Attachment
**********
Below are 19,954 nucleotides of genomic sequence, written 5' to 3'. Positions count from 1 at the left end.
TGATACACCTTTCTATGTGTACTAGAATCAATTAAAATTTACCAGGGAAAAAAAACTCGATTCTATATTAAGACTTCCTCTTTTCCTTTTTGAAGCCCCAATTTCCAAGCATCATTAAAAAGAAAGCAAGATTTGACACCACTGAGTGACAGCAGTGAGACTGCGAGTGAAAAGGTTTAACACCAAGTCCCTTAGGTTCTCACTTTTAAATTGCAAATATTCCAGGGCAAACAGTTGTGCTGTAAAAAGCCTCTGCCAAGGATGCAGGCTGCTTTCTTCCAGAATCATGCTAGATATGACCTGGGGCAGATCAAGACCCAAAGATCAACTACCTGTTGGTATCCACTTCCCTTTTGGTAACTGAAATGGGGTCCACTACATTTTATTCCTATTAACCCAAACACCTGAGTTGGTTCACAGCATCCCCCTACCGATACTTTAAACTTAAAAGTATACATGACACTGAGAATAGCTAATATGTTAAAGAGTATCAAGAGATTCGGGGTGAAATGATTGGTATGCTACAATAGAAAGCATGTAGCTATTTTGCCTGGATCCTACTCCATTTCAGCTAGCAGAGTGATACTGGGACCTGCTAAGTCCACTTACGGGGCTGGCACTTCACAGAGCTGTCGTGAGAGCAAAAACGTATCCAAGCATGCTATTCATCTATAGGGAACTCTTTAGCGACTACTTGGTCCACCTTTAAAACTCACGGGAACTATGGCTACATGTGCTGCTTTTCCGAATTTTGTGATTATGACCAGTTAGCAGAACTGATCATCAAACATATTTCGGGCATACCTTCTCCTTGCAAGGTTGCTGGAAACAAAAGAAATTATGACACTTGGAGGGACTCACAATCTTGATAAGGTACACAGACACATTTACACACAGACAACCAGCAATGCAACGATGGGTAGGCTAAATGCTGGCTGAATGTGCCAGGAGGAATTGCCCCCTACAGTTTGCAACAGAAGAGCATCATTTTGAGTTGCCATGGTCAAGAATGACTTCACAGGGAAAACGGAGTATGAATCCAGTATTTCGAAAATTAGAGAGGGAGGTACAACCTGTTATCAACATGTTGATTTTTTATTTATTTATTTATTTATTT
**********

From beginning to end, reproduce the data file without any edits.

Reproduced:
Below are 19,954 nucleotides of genomic sequence, written 5' to 3'. Positions count from 1 at the left end.
TGATACACCTTTCTATGTGTACTAGAATCAATTAAAATTTACCAGGGAAAAAAAACTCGATTCTATATTAAGACTTCCTCTTTTCCTTTTTGAAGCCCCAATTTCCAAGCATCATTAAAAAGAAAGCAAGATTTGACACCACTGAGTGACAGCAGTGAGACTGCGAGTGAAAAGGTTTAACACCAAGTCCCTTAGGTTCTCACTTTTAAATTGCAAATATTCCAGGGCAAACAGTTGTGCTGTAAAAAGCCTCTGCCAAGGATGCAGGCTGCTTTCTTCCAGAATCATGCTAGATATGACCTGGGGCAGATCAAGACCCAAAGATCAACTACCTGTTGGTATCCACTTCCCTTTTGGTAACTGAAATGGGGTCCACTACATTTTATTCCTATTAACCCAAACACCTGAGTTGGTTCACAGCATCCCCCTACCGATACTTTAAACTTAAAAGTATACATGACACTGAGAATAGCTAATATGTTAAAGAGTATCAAGAGATTCGGGGTGAAATGATTGGTATGCTACAATAGAAAGCATGTAGCTATTTTGCCTGGATCCTACTCCATTTCAGCTAGCAGAGTGATACTGGGACCTGCTAAGTCCACTTACGGGGCTGGCACTTCACAGAGCTGTCGTGAGAGCAAAAACGTATCCAAGCATGCTATTCATCTATAGGGAACTCTTTAGCGACTACTTGGTCCACCTTTAAAACTCACGGGAACTATGGCTACATGTGCTGCTTTTCCGAATTTTGTGATTATGACCAGTTAGCAGAACTGATCATCAAACATATTTCGGGCATACCTTCTCCTTGCAAGGTTGCTGGAAACAAAAGAAATTATGACACTTGGAGGGACTCACAATCTTGATAAGGTACACAGACACATTTACACACAGACAACCAGCAATGCAACGATGGGTAGGCTAAATGCTGGCTGAATGTGCCAGGAGGAATTGCCCCCTACAGTTTGCAACAGAAGAGCATCATTTTGAGTTGCCATGGTCAAGAATGACTTCACAGGGAAAACGGAGTATGAATCCAGTATTTCGAAAATTAGAGAGGGAGGTACAACCTGTTATCAACATGTTGATTTTTTATTTATTTATTTATTTATTT